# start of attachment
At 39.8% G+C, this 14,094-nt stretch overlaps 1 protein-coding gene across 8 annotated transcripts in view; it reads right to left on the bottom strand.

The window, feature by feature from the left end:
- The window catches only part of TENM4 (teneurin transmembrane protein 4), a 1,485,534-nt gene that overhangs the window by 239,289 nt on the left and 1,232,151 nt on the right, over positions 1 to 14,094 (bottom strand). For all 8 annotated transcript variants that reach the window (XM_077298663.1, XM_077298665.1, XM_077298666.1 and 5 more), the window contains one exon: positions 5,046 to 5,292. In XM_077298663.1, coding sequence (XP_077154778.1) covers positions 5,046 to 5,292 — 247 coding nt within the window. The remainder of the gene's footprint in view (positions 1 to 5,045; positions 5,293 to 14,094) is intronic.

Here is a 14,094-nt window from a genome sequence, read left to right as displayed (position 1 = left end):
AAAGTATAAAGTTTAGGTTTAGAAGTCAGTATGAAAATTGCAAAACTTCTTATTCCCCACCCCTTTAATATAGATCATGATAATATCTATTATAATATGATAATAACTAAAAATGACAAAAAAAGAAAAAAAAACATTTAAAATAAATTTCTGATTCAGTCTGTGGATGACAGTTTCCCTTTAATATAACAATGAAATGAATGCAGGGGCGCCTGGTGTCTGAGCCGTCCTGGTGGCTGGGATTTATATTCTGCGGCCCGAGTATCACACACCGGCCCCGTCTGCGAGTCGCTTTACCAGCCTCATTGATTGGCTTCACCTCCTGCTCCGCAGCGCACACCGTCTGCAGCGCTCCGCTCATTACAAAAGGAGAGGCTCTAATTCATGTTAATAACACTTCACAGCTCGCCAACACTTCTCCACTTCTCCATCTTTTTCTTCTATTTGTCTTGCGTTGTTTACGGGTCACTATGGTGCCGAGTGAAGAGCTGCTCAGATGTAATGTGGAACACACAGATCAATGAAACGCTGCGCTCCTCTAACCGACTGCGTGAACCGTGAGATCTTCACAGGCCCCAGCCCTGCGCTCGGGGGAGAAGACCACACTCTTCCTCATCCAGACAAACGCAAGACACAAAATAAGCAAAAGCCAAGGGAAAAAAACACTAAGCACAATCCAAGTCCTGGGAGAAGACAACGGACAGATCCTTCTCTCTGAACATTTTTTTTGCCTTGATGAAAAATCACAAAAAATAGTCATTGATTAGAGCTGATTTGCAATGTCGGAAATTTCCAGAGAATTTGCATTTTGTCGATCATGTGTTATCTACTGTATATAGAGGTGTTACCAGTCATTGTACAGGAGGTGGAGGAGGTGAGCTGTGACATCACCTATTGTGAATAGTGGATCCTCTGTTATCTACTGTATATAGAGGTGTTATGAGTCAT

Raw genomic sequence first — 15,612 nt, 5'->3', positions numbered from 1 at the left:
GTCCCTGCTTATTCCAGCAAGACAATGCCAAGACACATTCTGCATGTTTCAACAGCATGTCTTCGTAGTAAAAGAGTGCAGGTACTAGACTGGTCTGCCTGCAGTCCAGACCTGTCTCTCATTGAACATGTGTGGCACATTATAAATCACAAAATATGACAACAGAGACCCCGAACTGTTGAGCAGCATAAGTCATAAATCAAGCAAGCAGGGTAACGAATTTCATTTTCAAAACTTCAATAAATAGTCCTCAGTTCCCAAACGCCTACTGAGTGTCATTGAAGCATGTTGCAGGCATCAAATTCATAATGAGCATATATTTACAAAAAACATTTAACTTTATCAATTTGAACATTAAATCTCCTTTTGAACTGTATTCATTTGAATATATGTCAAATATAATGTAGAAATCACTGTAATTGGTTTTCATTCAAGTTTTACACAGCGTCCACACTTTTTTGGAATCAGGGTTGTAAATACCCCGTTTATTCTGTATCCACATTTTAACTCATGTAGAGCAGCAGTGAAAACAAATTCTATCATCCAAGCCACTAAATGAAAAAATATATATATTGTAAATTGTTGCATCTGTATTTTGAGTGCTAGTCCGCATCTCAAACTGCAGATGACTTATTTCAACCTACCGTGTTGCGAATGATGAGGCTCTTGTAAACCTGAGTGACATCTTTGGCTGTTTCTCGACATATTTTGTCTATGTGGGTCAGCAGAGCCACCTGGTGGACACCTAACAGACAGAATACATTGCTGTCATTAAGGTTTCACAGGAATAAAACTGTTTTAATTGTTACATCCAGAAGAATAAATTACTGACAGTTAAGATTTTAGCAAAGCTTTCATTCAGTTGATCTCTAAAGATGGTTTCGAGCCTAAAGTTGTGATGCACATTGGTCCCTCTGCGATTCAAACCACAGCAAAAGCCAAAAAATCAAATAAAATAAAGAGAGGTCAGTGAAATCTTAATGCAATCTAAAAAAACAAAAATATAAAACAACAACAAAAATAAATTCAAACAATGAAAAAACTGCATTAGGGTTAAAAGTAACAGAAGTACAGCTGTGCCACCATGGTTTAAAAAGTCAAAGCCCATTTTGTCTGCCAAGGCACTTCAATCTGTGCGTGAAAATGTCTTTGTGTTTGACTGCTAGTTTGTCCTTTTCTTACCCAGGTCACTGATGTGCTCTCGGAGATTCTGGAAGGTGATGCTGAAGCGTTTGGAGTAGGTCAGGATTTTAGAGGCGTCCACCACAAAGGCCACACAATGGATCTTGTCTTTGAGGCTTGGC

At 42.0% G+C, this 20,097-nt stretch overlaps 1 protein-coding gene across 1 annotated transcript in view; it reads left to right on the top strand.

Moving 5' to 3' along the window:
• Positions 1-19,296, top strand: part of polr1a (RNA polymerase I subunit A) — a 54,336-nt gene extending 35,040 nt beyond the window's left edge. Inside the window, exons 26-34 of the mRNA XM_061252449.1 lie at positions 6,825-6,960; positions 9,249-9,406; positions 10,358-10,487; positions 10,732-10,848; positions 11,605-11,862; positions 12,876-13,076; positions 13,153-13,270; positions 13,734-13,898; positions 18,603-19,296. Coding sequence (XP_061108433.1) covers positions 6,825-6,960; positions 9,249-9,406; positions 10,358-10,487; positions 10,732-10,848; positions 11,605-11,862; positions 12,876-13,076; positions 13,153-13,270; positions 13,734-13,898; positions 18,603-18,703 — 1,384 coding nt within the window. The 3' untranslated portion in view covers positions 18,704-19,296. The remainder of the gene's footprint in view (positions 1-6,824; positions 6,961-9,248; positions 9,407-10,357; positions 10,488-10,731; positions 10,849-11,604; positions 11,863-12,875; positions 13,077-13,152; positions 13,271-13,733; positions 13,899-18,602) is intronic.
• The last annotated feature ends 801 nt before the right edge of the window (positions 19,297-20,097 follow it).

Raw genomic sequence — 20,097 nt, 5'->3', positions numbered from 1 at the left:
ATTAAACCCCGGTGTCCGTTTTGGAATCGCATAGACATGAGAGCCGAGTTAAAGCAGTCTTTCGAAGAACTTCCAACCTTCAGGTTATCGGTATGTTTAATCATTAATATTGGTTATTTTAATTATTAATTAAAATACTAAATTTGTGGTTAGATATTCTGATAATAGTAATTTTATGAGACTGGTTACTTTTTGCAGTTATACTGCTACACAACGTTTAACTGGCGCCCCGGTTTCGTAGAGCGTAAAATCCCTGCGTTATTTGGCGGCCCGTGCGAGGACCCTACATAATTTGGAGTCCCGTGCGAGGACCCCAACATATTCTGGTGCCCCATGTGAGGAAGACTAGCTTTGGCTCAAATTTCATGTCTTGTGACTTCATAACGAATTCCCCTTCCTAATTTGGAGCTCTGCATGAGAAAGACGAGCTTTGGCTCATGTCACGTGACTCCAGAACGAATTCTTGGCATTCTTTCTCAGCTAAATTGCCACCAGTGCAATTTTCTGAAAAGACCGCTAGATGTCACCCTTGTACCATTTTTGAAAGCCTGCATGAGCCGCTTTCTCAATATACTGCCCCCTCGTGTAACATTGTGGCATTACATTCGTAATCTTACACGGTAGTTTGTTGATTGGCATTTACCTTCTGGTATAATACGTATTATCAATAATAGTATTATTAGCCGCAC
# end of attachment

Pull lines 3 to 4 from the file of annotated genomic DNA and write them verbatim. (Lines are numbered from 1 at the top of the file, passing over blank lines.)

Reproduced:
- The window catches only part of TENM4 (teneurin transmembrane protein 4), a 1,485,534-nt gene that overhangs the window by 239,289 nt on the left and 1,232,151 nt on the right, over positions 1 to 14,094 (bottom strand). For all 8 annotated transcript variants that reach the window (XM_077298663.1, XM_077298665.1, XM_077298666.1 and 5 more), the window contains one exon: positions 5,046 to 5,292. In XM_077298663.1, coding sequence (XP_077154778.1) covers positions 5,046 to 5,292 — 247 coding nt within the window. The remainder of the gene's footprint in view (positions 1 to 5,045; positions 5,293 to 14,094) is intronic.

Here is a 14,094-nt window from a genome sequence, read left to right as displayed (position 1 = left end):